Markets are bracing for a more difficult 2019, with risks such as interest rate hikes from the Federal Reserve and an escalation in U.S.-China trade tensions at the top of many people's minds. But the possible impeachment of Trump has rarely been discussed, partly because it still isn't clear whether Democrats will go down that route when they take control of the House in 2019.
Being impeached doesn't mean being kicked out of office. On the U.S. federal level, it's a process whereby a simple majority vote in the House can accuse a civil official, including the president, of an "impeachable" offense. That accusation would then move to the Senate, which would decide whether to convict the official.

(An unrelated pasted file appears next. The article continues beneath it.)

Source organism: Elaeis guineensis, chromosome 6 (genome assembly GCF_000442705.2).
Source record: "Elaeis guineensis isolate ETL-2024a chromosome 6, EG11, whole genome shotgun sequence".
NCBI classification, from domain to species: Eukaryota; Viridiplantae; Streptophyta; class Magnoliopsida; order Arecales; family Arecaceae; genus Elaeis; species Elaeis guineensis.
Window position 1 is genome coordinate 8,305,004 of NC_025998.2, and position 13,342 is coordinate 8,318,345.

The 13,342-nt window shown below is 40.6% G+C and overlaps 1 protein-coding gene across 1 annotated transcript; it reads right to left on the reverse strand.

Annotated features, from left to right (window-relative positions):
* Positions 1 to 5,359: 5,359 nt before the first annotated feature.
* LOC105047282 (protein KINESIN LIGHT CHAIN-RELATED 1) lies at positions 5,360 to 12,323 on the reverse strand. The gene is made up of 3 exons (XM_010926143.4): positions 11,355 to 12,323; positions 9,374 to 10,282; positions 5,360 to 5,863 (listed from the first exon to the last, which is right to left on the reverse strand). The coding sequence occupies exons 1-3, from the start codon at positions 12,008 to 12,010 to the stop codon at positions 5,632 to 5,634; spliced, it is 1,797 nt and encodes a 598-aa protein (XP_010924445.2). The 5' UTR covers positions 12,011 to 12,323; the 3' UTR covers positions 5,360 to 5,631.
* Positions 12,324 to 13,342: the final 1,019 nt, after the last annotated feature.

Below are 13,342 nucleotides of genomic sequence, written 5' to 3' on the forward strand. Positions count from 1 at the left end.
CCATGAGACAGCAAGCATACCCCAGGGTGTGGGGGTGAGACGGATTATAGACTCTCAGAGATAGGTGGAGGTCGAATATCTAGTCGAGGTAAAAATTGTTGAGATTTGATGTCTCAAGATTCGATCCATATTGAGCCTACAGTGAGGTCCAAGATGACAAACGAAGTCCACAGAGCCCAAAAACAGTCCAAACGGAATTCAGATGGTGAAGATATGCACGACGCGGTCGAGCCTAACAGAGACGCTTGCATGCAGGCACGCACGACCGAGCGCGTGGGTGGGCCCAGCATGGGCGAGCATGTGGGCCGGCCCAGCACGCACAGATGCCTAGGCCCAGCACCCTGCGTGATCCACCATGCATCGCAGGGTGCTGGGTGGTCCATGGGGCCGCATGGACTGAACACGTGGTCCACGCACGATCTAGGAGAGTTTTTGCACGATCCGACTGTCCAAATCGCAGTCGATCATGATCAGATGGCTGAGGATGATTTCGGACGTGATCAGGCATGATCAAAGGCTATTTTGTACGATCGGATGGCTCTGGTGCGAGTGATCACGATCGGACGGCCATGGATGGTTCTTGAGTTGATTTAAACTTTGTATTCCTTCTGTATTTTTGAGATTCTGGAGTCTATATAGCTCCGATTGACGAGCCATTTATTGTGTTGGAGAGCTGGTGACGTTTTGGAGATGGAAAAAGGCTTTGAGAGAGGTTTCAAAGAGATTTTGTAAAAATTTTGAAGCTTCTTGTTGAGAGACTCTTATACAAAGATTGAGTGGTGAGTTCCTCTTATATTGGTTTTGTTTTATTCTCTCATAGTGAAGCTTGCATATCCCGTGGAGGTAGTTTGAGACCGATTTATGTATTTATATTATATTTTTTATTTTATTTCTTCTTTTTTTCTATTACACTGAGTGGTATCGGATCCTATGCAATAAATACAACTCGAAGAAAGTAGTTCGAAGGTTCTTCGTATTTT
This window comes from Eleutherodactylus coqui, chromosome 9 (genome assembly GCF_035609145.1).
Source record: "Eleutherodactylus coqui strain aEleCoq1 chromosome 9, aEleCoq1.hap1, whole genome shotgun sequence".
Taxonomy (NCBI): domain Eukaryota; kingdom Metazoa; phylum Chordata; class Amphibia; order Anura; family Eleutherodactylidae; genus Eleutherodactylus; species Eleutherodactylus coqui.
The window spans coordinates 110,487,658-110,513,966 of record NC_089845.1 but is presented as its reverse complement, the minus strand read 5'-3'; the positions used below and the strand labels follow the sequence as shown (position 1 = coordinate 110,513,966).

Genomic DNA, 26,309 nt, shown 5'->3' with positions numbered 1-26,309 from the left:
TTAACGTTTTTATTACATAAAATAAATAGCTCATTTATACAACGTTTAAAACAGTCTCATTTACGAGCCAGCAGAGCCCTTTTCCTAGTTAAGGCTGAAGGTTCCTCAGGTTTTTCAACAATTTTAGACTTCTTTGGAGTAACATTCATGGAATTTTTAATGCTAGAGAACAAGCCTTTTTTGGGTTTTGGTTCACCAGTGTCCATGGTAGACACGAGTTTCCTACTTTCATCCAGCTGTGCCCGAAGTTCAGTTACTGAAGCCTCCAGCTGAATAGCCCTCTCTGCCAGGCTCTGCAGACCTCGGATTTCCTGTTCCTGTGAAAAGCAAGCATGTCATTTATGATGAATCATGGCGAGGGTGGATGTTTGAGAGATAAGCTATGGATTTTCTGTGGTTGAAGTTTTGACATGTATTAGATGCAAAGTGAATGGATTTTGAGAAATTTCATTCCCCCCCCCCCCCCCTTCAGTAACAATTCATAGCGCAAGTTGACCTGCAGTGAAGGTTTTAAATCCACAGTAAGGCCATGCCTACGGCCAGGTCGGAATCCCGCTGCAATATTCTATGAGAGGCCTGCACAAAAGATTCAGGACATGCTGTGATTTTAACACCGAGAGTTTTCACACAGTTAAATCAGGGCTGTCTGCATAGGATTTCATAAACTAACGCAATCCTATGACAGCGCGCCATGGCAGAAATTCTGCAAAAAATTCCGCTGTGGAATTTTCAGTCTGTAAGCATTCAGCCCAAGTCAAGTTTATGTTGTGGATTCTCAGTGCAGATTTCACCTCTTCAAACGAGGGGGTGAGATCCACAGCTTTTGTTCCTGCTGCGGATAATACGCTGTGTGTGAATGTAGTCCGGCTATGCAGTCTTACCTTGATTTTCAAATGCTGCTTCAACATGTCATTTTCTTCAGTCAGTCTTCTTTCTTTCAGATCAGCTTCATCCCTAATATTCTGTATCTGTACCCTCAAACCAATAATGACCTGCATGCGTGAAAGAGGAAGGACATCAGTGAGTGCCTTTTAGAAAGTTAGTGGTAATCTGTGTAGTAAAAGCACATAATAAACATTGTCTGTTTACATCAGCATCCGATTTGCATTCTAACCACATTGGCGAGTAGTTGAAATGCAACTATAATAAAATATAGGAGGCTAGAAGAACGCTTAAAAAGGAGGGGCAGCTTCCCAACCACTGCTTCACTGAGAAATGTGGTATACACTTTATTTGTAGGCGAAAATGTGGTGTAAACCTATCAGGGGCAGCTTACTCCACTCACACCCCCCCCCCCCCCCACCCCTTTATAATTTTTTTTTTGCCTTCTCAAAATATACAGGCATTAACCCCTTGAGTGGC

Whether or not the impeachment process gets underway, it's likely to feature highly in U.S. political discussions and cripple Washington's ability to get things done — that in itself is a big risk for businesses, said Steve Okun, senior advisor at U.S.-based geopolitical consulting firm McLarty Associates.
"Democrats will do something on impeachment next year," he told CNBC's Nancy Hungerford on Dec. 26.